Speaking for Ourselves

Amna, a cosmopolitan poet

Amna, a cosmopolitan poet

Anna Marsden

 Migrant Voice - Amna, a cosmopolitan poet

Amna Mahmoud, a cosmopolitan woman who was born in Sudan, wrote in her book: “I am concerned that the culture in some parts of the world were undermined until they were re-discovered by the influential nations, then the same practices become highly appreciated, fashionable, glorified and accepted as the norm.”

Amna studied medicine and specialized while in Russia. She lived in different countries and worked in many places including international organisations, before moving to the UK more than twenty years ago.

Here she worked as a policy officer in regional government, managed a charity centre in London and was then appointed as an assistant service manager across two of the city’s boroughs. She also worked as a coordinator for a charity that supports migrants and refugees.

Amna was a writer and a poet since she was a schoolgirl but never published her work. Five years ago she decided to join a writers’ group and in 2017 she published her first book in English, “The Roots that Gave Birth to Magical Blossoms” (TSL Publications).

Initially she just wanted to test her ability to write in English and did not think about writing a book, but she was encouraged by the group.

“I felt valorised by these people,” she says. “They gave me the confidence, the perseverance to go on. Without this group my book would not be here. For twenty years or more I didn’t write anything, now I have this!

“Initially I was terrified and when we did exercises in the group, writing on some assigned topic, I was so surprised I was able to do it. I did so many changes to the book to make sure it is relevant. My friends and my publisher also strongly supported me.”

Amna’s book is a collection of short stories, or “reflections” as she prefers to call them, on “human suffering in the global world”. All of them are inspired by real people, but only one refers to a specific person: Fatima Ahmed Ibrahim, Amna’s aunt.

It is just one short page that commemorates this great Sudanese feminist and political activist, who was the first woman to be elected as a member of parliament in Sudan (in 1965) after participating in a democratic movement that removed military rule.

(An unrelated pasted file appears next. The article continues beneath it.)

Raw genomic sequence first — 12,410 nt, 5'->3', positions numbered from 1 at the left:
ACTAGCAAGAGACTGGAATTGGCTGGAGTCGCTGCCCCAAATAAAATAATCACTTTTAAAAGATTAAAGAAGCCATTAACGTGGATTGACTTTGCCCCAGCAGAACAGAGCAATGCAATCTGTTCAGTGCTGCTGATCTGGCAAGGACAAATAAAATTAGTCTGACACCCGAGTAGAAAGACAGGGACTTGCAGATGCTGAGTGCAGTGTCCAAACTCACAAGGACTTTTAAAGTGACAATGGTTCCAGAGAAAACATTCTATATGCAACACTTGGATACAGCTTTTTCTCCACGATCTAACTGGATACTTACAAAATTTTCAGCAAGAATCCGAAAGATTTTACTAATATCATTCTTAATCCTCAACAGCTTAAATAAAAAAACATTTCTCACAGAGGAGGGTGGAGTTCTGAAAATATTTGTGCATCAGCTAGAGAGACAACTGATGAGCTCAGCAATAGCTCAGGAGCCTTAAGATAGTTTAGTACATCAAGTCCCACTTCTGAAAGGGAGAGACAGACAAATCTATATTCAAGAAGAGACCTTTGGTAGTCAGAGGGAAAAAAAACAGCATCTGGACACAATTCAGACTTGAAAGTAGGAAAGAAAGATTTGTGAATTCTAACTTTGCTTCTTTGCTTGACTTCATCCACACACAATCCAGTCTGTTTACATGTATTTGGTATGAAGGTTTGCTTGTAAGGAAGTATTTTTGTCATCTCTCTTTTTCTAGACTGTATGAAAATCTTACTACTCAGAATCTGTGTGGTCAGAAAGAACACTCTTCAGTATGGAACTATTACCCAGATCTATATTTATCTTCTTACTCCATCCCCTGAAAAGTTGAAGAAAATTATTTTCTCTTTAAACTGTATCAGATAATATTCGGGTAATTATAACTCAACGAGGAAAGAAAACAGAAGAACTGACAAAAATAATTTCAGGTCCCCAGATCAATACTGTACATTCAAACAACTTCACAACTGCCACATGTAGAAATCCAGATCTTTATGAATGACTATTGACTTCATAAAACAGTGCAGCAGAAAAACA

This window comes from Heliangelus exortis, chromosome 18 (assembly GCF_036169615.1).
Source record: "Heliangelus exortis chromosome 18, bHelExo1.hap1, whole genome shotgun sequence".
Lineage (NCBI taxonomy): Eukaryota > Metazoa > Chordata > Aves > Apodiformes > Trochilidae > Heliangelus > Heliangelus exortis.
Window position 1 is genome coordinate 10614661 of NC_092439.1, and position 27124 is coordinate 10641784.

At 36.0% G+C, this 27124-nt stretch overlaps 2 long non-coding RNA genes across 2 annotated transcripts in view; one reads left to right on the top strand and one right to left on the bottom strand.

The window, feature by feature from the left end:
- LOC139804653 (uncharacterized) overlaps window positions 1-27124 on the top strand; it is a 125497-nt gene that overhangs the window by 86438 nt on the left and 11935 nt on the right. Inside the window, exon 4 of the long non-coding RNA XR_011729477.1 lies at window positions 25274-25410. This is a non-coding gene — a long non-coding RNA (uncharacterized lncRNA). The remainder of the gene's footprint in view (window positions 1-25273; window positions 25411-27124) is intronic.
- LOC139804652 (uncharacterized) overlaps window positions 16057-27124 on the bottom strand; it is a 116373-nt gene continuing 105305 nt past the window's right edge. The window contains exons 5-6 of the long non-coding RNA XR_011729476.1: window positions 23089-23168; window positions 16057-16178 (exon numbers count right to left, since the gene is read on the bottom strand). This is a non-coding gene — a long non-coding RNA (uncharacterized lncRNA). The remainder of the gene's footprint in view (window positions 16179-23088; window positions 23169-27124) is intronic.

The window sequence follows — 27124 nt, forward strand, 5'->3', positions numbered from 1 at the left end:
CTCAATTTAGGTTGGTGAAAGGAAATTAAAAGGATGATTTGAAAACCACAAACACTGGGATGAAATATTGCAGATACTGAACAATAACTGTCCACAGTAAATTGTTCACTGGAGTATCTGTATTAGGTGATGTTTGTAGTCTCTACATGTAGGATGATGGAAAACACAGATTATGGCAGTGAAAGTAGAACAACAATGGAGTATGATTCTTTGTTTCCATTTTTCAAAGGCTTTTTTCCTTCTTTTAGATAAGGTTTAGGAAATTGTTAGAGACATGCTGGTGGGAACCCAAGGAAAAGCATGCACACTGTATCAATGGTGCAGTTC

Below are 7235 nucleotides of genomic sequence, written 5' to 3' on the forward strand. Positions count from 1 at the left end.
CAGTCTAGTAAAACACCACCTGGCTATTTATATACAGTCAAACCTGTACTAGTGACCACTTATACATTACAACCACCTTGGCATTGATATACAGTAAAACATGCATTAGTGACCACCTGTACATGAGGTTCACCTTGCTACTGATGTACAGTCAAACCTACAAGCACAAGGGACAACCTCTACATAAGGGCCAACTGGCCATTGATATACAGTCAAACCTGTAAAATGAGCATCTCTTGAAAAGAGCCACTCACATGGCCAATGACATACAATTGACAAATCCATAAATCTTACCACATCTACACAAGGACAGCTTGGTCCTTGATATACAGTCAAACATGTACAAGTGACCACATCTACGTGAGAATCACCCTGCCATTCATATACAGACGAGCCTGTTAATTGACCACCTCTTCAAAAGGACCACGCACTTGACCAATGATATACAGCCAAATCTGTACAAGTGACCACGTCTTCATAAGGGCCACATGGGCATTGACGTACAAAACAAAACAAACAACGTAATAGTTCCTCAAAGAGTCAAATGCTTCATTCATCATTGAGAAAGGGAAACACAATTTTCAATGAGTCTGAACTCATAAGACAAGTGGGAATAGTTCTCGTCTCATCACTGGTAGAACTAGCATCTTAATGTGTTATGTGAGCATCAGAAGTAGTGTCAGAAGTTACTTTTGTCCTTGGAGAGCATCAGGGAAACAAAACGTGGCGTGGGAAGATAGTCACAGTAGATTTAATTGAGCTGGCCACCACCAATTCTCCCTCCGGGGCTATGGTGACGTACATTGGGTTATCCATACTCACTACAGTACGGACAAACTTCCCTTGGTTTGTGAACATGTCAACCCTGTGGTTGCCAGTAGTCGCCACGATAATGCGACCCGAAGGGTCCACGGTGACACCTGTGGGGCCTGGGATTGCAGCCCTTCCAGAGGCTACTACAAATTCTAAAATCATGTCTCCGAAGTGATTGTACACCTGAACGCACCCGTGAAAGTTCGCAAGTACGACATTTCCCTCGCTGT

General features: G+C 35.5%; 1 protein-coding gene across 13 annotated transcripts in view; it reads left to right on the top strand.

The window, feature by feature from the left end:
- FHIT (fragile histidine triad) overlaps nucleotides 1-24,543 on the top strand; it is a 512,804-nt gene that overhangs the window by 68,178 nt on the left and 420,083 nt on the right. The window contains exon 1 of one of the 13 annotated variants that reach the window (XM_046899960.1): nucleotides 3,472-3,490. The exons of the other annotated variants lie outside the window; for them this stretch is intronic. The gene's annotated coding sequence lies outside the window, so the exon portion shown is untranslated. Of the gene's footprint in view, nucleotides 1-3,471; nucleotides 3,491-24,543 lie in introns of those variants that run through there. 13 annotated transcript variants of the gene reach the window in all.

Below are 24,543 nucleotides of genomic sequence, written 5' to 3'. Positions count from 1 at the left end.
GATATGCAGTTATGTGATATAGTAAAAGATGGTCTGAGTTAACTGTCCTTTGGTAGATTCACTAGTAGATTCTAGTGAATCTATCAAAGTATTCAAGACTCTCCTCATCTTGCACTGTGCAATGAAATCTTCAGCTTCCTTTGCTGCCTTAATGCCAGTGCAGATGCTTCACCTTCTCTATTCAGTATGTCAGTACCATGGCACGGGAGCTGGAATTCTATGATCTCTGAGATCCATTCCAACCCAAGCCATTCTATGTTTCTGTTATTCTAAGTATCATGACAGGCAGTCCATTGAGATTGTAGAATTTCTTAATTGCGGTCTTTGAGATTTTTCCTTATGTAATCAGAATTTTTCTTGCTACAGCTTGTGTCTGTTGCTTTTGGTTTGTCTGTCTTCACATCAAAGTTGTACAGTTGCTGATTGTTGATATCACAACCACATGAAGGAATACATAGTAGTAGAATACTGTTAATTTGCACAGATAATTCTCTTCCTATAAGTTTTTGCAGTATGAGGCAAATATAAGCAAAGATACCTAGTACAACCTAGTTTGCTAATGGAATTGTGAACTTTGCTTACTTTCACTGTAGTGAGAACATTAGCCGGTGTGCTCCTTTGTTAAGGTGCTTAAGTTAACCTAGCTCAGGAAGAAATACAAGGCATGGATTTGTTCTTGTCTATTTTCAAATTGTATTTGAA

Fatima co-founded, and later became the president, of the Sudanese Women’s Union (SWU), successfully fought for women rights (on education, the right to vote and to work in any field with equal pay, maternity leave, pensions, etc.), was persecuted and imprisoned several times but never stopped standing up for her beliefs.

In 1990 she sought asylum in the UK, where she started a London branch of the SWU, and was elected president of the Women’s International Democratic Federation. In 1993 she received a UN award for outstanding achievements in the field of human rights, and the Ibn Rushd Prize for Freedom of Thought in 2006.

Amna also reminds us about Fatima’s husband, the trade union leader Al-Shafi Ahmed al-Sheikh, who was tortured and executed in 1971, and says of Fatima that her “great legacy for the women of the world and vulnerable people of the earth” will be carried on by her children and grandchildren “like the magical blossoms that keep the roots alive”.

Her book is part of this commitment. All her stories are about adversities, injustice and prejudices that people face in their lives somewhere in the world. Most of the stories are not located in a specific country – Amna avoids mentioning where her characters are, or uses expressions such as “a small village in the heart of Africa” or “a village somewhere in the bleeding heart of the world.” And when her characters move to Europe to escape from war the reader does not know which country they have fled to.

Amna thinks that the place is not important. She takes everything from a global point of view, believing that problems are the same everywhere but present themselves in different ways. Women, and everybody who is “different”, face discrimination all over the world, and fighting for equality and justice has always been a mission for Amna’s transnational family.

“All the members of my family, who are spread over many different countries have always stood against injustice since they were very young,” says Amna. “What unites us is our humanity, principles, selflessness, courage, honesty and passion. Everybody deserves to be happy, to live, to learn, have freedom of religion. For me it is all about humanity, peace and helping one another.”

She believes that “it is your responsibility as an individual to help people. For example, if somebody needs help and support, we will provide it if we can, because this is how we grew up, this is what our religion, Islam, is about.”

One of the things that Amna most likes in the UK is the charity sector as it is very strong and helps people in many different ways. She worked and volunteered for a long time in the sector.

Nowadays she carries on her humanitarian mission through writing and invites others to tell their stories.

“People need opportunities and one of these is writing what you think without fear,” she says. “I really appreciate Migrant Voice because they are telling people’s stories. It’s all about people and their stories.”

Amna is currently preparing a new book that will be published in a few months’ time. It will be a second collection of short stories/reflections with the aim of showcasing different cultures and bringing them into the global arena.

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Migrant Voice
VAI, 200a Pentonville Road,
N1 9JP

Phone: +44 (0) 207 832 5824
Email: [email protected]

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Number: 1142963 (England and Wales); SC050970 (Scotland)

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